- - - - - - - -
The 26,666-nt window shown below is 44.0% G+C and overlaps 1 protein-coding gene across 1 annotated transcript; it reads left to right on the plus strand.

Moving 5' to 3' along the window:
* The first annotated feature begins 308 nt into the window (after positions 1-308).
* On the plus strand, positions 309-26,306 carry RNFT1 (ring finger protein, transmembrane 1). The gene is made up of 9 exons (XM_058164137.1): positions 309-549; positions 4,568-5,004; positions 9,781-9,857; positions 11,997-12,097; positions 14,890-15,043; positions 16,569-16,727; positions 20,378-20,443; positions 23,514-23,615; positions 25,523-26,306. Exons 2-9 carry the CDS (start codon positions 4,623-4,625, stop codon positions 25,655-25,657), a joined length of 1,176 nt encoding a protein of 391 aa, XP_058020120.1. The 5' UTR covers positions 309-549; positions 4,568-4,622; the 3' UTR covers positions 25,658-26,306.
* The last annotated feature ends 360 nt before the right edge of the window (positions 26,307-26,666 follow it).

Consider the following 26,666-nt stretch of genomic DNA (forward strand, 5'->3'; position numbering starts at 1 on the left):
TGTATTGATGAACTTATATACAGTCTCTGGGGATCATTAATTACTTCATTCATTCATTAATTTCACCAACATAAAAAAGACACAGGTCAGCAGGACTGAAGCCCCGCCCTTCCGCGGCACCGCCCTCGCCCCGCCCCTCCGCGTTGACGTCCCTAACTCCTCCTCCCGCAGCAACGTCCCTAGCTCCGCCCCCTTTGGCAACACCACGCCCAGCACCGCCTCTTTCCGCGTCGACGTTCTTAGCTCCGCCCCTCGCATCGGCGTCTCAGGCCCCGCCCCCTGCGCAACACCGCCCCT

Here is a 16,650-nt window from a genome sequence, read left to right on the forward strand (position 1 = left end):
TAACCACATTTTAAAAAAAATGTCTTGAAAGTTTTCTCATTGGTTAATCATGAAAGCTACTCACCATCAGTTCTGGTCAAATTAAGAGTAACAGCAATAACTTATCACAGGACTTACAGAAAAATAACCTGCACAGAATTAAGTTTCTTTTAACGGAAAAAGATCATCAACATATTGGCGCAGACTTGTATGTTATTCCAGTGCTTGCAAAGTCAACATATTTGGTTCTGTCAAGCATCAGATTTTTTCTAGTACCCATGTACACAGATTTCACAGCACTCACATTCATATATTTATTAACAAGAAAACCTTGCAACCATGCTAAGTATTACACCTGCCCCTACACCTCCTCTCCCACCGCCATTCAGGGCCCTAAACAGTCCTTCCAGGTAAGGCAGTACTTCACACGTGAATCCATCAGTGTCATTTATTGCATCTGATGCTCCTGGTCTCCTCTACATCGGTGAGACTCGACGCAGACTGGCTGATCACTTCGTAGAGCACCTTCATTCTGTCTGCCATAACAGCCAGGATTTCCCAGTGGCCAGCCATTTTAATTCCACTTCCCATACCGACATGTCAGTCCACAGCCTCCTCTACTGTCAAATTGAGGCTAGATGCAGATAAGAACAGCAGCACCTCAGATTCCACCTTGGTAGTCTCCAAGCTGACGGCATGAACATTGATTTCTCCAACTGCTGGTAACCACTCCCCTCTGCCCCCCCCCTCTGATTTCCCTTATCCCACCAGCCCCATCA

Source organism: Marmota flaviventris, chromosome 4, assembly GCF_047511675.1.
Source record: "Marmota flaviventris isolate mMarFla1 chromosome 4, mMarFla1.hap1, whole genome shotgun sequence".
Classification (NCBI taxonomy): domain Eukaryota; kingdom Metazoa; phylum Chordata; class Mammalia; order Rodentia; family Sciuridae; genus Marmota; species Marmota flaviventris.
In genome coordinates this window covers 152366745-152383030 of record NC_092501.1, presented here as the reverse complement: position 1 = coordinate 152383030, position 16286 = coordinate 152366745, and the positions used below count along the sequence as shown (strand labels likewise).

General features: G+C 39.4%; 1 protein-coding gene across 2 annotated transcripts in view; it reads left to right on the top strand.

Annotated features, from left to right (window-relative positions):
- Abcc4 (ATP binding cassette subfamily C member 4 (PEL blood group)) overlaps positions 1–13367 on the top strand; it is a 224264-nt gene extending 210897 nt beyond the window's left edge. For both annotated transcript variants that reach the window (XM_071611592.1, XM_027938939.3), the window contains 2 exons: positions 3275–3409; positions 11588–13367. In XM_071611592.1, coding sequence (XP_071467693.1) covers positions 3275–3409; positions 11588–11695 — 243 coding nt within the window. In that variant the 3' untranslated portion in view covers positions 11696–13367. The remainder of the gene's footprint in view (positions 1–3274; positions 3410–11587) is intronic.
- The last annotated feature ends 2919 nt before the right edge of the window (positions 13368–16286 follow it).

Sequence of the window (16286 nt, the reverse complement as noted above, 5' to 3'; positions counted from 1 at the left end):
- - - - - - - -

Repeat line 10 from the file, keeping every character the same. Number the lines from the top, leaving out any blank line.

Source organism: Marmota flaviventris, chromosome 4, assembly GCF_047511675.1.